Standard disclaimers apply here. Doubly so because we’re in legal territory. I’m no lawyer, and I don’t know if you or your company negotiated different licensing. I don’t know about all the different crazy combinations of licensing out there and there’s a lot of craziness around licensing you need to be aware of to be fully compliant. For me, I’d recommend erring on the side of caution - if you don’t know for sure, don’t do it. Check with your Microsoft rep or company or whatever to find out for sure. I’m just providing the above research to show you what I found and maybe help inform you. If it turns out I’m wrong… let me know (and provide some docs I can refer to). I’ll be happy to update the article.

javascript, sublime comments edit

I’ve got Sublime Text 2 and I love it. (I even have a package I wrote myself for it.)

I wanted to get JSHint going in it and I saw that there was a nice JSHint package… but then I found SublimeLinter, which seems to be the King of Sublime Text Linting Packages. It basically can run any lint for any program type and gives a nice inline highlighting for errors. Very cool, very flexible.

And very hard to figure out all the steps needed to get JSHint up and running properly on a clean system. So here’s what you do:

  1. If you don’t already have it,****install node.js**.** JSHint comes packaged with SublimeLinter and uses node.js to run it.
  2. If you haven’t already done it,**install Package Control for Sublime Text. Restart Sublime Text after you do that.
  3. Open the Sublime Text command palette (Tools –> Command Palette) and type “Install Package” in the palette to get the Package Control install dialog.
  4. Type “SublimeLinter” in the package list to find the SublimeLinter package.Install that.
  5. Restart Sublime Text. This isn’t always strictly necessary, but sometimes (like when installing node.js) stuff in the environment changes and you need Sublime Text to refresh that.
  6. Optional: Set your JSHint user options by going to Preferences –> Package Settings –> SublimeLinter –> Settings - User. It’s a blank file, so you may want to look at the default settings to get a copy/paste start.

Now when you open a JavaScript file, you’ll see highlighting on lines with problems. JSHint runs in the background and updates the highlighting with problem lines. To figure out the problem, put your cursor on the line and look in the status bar at the bottom of Sublime Text.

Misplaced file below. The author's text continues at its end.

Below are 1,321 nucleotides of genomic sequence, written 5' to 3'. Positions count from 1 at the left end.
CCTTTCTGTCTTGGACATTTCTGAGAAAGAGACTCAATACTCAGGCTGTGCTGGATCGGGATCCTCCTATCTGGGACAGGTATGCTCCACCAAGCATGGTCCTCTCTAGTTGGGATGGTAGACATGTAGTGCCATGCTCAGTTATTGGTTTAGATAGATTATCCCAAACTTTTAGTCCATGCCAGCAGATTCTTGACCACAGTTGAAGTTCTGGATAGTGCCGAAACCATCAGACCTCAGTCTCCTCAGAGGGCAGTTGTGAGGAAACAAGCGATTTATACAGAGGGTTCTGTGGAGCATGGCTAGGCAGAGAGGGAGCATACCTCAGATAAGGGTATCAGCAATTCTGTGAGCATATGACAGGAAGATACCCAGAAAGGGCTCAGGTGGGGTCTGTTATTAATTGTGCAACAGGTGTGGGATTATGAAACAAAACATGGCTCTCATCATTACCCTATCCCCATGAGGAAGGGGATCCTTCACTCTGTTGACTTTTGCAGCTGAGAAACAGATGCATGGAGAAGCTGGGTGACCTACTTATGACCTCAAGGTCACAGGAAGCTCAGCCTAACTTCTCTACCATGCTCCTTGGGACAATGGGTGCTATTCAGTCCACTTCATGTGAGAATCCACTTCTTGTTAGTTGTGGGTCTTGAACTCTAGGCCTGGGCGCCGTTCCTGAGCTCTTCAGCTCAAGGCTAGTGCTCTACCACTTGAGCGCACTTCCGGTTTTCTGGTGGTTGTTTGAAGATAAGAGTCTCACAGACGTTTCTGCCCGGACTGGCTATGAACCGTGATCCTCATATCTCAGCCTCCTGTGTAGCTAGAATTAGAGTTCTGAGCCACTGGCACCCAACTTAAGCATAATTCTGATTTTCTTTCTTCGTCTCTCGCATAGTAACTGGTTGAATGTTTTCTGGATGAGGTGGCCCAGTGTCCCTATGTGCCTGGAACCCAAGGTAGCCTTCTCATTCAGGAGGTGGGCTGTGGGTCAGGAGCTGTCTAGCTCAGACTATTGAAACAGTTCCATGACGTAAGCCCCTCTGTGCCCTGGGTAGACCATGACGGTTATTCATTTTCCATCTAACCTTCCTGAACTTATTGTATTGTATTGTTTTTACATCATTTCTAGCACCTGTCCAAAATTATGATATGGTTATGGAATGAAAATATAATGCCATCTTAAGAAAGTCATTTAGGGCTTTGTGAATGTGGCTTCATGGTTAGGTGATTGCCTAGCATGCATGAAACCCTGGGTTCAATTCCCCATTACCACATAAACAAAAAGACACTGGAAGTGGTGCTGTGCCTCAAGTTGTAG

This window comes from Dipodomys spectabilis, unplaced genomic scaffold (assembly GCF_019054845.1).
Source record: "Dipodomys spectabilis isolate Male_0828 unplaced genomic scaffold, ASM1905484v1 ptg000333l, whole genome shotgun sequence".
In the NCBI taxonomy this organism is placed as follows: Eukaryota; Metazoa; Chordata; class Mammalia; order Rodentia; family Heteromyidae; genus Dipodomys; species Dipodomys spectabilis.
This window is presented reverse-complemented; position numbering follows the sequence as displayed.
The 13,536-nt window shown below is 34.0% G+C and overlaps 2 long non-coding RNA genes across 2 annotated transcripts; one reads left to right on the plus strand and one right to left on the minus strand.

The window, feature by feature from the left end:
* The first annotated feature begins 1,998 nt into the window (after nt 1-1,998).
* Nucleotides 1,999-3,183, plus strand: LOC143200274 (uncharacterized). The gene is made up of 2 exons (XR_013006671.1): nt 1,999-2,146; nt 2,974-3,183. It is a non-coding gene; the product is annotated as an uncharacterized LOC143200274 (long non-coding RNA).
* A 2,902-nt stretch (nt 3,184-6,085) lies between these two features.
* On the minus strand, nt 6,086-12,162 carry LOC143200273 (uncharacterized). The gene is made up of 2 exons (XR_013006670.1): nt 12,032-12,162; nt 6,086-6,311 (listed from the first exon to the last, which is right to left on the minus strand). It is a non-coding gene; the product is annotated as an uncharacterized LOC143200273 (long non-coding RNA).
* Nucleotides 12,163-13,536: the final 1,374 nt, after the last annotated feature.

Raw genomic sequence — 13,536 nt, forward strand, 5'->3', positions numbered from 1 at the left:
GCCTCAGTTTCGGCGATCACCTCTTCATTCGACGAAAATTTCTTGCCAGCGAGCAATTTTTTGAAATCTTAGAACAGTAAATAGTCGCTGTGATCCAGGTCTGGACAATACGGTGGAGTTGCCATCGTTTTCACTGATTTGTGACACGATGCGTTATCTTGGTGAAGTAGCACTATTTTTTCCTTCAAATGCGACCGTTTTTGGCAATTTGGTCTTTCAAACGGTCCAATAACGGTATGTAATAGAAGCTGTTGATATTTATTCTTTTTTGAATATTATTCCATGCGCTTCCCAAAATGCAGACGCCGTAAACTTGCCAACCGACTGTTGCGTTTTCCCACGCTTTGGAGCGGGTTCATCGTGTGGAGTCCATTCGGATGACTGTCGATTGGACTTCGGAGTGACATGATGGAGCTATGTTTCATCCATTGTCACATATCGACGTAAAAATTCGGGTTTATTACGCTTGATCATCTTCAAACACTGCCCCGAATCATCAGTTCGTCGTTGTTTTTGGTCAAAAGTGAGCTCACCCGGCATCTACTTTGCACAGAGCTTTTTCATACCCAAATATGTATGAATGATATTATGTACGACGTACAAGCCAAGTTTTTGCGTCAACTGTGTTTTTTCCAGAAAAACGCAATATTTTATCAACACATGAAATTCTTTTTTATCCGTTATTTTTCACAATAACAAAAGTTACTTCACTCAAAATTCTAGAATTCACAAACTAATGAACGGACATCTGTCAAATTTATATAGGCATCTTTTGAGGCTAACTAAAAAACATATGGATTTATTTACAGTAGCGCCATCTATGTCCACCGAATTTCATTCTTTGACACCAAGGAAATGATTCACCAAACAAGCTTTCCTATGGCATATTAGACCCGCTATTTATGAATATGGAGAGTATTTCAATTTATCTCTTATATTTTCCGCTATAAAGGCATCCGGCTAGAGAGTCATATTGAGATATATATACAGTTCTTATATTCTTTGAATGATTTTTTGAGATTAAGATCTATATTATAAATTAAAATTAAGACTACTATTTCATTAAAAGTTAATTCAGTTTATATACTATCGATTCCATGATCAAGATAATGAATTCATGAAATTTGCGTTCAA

Sublime Linter

For JSHint options, I’m using the same ones as jQuery. My user SublimeLinter.sublime-settings is below.

            "curly": true,
            "expr": true,
            "newcap": false,
            "quotmark": "double",
            "regexdash": true,
            "trailing": true,
            "undef": true,
            "unused": true,
            "maxerr": 100,

            "eqnull": true,
            "evil": true,
            "sub": true,

            "browser": true,
            "wsh": true,

            "predef": [

javascript comments edit

I’m trying to write an HtmlHelper extension that lets you dump out options that build a jQuery UI datepicker on the client. (I know there are some of these out there, but for various reasons I won’t get into… I get to make one, too.)

Something that will let me do this:

@Html.DatePickerFor(m => m.SomeDate);

In doing that, I’ve uncovered a lot of frustration around getting the options specified on the server over to the client and working in a consistent format.

  • JSON date serialization continues to be a joke. I know there’s no date support, but it means you get to roll your own, even if several folks say they’re “standardizing” on something. jQuery.parseJSON doesn’t seem to support any sort of date from what I can tell, which means you get into custom serialization/deserialization or using some third party utility. I ended up using the Microsoft Sys.Serialization.JavaScriptSerializer because I’m using a compatible mechanism on the server and perf isn’t really a necessity given you’ve only got a couple of date pickers on a page generally, each of which only have a couple of date-oriented options.
  • jQuery UI datepicker has its own date formatting mechanism. It doesn’t use the same format strings as .NET, sprintf, strftime, or anything else I can figure. Same goes for parsing. That means integration with validation (or other stuff that needs to get the date on the client) is kind of painful. It also means you either end up writing crazy date format converters or you replace the date parsing/formatting wholesale. I ended up writing tiny proxy methods that make use of the Microsoft parsing/formatting extensions because then I can also let the default MVC model binder do whatever it needs to do in a locale-aware manner without having to special-case stuff.